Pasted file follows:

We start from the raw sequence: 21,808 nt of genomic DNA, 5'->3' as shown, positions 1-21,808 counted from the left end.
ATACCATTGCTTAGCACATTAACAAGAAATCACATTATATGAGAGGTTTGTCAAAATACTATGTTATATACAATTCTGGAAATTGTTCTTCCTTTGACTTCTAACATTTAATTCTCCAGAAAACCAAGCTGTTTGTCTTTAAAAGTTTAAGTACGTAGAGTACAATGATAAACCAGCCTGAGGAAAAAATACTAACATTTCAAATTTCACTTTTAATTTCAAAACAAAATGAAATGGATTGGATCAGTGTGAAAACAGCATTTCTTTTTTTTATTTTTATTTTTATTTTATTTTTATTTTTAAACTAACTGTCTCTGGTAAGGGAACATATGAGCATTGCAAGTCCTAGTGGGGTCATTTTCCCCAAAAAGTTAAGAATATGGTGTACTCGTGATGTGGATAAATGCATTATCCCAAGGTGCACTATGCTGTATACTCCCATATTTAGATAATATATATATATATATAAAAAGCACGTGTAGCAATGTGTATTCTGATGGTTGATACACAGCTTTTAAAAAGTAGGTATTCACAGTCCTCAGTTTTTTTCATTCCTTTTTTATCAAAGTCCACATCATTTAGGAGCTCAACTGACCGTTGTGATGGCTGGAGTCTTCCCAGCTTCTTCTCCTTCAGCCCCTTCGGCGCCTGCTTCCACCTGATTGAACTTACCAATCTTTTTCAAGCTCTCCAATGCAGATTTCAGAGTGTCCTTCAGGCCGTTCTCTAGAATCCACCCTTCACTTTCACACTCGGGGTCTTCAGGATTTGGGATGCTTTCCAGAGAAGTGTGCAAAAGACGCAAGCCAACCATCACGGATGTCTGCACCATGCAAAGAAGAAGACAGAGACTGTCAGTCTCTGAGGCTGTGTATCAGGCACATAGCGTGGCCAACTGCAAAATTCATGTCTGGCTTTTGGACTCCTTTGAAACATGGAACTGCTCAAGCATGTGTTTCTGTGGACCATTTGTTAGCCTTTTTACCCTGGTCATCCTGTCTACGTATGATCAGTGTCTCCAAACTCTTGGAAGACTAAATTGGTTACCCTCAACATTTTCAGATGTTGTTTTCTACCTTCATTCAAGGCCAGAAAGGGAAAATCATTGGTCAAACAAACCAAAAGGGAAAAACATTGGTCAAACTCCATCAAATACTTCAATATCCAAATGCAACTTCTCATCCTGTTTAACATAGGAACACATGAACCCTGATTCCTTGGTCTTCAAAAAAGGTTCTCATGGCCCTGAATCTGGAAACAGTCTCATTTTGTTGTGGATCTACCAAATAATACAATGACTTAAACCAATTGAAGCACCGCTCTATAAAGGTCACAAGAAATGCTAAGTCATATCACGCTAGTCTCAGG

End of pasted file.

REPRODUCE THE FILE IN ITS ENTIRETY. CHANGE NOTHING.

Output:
We start from the raw sequence: 21,808 nt of genomic DNA, 5'->3' as shown, positions 1-21,808 counted from the left end.
ATACCATTGCTTAGCACATTAACAAGAAATCACATTATATGAGAGGTTTGTCAAAATACTATGTTATATACAATTCTGGAAATTGTTCTTCCTTTGACTTCTAACATTTAATTCTCCAGAAAACCAAGCTGTTTGTCTTTAAAAGTTTAAGTACGTAGAGTACAATGATAAACCAGCCTGAGGAAAAAATACTAACATTTCAAATTTCACTTTTAATTTCAAAACAAAATGAAATGGATTGGATCAGTGTGAAAACAGCATTTCTTTTTTTTATTTTTATTTTTATTTTATTTTTATTTTTAAACTAACTGTCTCTGGTAAGGGAACATATGAGCATTGCAAGTCCTAGTGGGGTCATTTTCCCCAAAAAGTTAAGAATATGGTGTACTCGTGATGTGGATAAATGCATTATCCCAAGGTGCACTATGCTGTATACTCCCATATTTAGATAATATATATATATATATAAAAAGCACGTGTAGCAATGTGTATTCTGATGGTTGATACACAGCTTTTAAAAAGTAGGTATTCACAGTCCTCAGTTTTTTTCATTCCTTTTTTATCAAAGTCCACATCATTTAGGAGCTCAACTGACCGTTGTGATGGCTGGAGTCTTCCCAGCTTCTTCTCCTTCAGCCCCTTCGGCGCCTGCTTCCACCTGATTGAACTTACCAATCTTTTTCAAGCTCTCCAATGCAGATTTCAGAGTGTCCTTCAGGCCGTTCTCTAGAATCCACCCTTCACTTTCACACTCGGGGTCTTCAGGATTTGGGATGCTTTCCAGAGAAGTGTGCAAAAGACGCAAGCCAACCATCACGGATGTCTGCACCATGCAAAGAAGAAGACAGAGACTGTCAGTCTCTGAGGCTGTGTATCAGGCACATAGCGTGGCCAACTGCAAAATTCATGTCTGGCTTTTGGACTCCTTTGAAACATGGAACTGCTCAAGCATGTGTTTCTGTGGACCATTTGTTAGCCTTTTTACCCTGGTCATCCTGTCTACGTATGATCAGTGTCTCCAAACTCTTGGAAGACTAAATTGGTTACCCTCAACATTTTCAGATGTTGTTTTCTACCTTCATTCAAGGCCAGAAAGGGAAAATCATTGGTCAAACAAACCAAAAGGGAAAAACATTGGTCAAACTCCATCAAATACTTCAATATCCAAATGCAACTTCTCATCCTGTTTAACATAGGAACACATGAACCCTGATTCCTTGGTCTTCAAAAAAGGTTCTCATGGCCCTGAATCTGGAAACAGTCTCATTTTGTTGTGGATCTACCAAATAATACAATGACTTAAACCAATTGAAGCACCGCTCTATAAAGGTCACAAGAAATGCTAAGTCATATCACGCTAGTCTCAGG